Health A to Z Last updated on 2021-02-26 20:49:50
Dangers Of Self-Medication: Why It Is Harmful
- Dr. Abhishtita Mudunuri
- 4 Min Read
In our country that houses over a billion people with the availability of just one doctor per 1800 of the population, it is a mammoth task for health care providers to prevent people from misusing or self-administering medications. Self-medication is the process by which a drug or home remedy is administered without the consultation or prescription of a doctor by an individual or the individual’s family. While minor remedies like drinking hot soups or beverages while having a common cold are helpful, it is important to know that when done right, self-medication is an indicator of increased awareness of one’s health. However, sometimes self-medication is more of a result of negative stigma around a disease, hiding or denying a condition, cost of healthcare that may not be afforded by all, fear of side effects of medications that may be prescribed by a doctor and history of inefficient treatment in the past. Sometimes, pharmacists also provide medication without demanding to see a prescription for non-OTC drugs. Such practices come with a lot of harmful risks:
- Side effects of self-medication: A lot of medicines have their own set of side effects- some can be common, for example, some pain killers can cause gastritis like symptoms while some are rare. It is not possible to foresee or predict what effects might show up. This especially true when it comes to antibiotics.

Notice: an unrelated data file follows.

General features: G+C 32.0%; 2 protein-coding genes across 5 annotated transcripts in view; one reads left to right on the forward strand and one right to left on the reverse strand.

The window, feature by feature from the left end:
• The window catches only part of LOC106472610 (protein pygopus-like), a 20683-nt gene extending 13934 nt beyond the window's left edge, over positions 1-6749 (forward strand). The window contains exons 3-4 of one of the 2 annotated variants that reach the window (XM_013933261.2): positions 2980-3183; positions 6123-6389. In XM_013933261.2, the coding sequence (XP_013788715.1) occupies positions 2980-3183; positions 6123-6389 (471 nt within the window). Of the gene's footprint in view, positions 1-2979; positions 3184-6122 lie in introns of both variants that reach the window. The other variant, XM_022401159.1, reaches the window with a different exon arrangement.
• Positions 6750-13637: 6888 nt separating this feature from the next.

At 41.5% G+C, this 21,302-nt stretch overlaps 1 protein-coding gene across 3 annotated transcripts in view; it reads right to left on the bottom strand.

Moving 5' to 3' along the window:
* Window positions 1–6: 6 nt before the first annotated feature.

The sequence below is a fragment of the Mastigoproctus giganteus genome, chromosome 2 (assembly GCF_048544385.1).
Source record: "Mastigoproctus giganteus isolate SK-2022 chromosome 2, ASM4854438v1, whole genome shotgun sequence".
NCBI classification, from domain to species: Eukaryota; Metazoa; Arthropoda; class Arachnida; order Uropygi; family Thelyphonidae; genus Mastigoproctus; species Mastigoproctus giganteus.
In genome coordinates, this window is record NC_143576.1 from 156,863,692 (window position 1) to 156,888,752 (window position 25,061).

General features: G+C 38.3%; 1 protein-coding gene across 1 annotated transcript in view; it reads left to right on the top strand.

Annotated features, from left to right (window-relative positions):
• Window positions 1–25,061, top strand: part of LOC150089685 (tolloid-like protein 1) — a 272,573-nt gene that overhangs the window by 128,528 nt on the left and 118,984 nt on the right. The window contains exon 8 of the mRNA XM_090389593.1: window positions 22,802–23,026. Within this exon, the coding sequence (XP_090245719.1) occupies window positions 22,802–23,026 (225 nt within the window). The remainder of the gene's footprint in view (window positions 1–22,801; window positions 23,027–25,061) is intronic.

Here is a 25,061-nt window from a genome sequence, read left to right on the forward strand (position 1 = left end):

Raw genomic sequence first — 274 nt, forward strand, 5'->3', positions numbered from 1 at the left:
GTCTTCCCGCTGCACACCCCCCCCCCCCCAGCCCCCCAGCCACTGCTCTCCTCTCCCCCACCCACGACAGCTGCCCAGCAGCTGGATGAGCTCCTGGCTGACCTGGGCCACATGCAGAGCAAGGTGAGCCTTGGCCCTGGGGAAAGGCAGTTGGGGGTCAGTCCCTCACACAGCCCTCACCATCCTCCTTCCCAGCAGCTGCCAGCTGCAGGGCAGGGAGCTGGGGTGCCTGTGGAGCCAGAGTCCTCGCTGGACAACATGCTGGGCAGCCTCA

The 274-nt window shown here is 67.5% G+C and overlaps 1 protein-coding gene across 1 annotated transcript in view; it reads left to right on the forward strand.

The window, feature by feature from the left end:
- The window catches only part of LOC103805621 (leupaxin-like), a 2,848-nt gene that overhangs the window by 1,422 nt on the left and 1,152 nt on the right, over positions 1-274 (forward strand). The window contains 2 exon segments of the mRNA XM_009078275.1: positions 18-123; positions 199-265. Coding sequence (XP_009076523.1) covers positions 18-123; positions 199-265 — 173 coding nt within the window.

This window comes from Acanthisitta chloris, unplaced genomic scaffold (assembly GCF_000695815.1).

- Misdiagnosis of a health condition: It is important to consult a doctor to properly get your health condition diagnosed. There are over 10 conditions that may cause diarrhoea commonly and not all of them to have the same line of treatment. Usage of antibiotics in diarrhoea is very rampant, especially when mothers administer them to their children. Not only can it lead to worsening of the condition as some antibiotics can cause d, but medicating without knowing dosage can be harmful and lead to unnecessary antibiotic resistance.
- Risks of interactions of a drug with another drug or other substances: There can be harmful interactions between different drugs if taken simultaneously. For example, a person on blood thinner medication for heart ailments should not take NSAIDs as it can cause bleeding and irreparable damage in the mucosa of the stomach. Additionally taking alcohol while on aspirin can cause similar issues and lead to serious side effects like vomiting blood. Drug to drug interactions is abundantly seen with medications that are taken for mental health conditions such as antipsychotic drugs or drugs taken for epilepsy.
- Risk of abuse of medication: Addiction and dependency on medication that is not prescribed by a doctor or when prescribed, if there has been no follow up or renewal can cause adverse effects. Commonly observed is the abuse of steroid medication for weight gain by young women who do not have complete information on what they are taking, which can progress to emergency situations and complications like an adrenal crisis- which may need admission to an intensive care unit. Antipsychotic medications are often abused and can sometimes lead to overdose. Antidepressants, when taken in overdose, can cause multiple complications such as unconsciousness, seizures, coma and even death.
- Increased risk in pregnant and breastfeeding women: Not all medications are safe in pregnant and breastfeeding women. Self-medication can be harmful to the foetus in the former and can pass on via breast milk to a newborn in case of the latter. Hence it is important to make sure a gynaecologist is consulted before administration of any medicines.
Consult a General Physician
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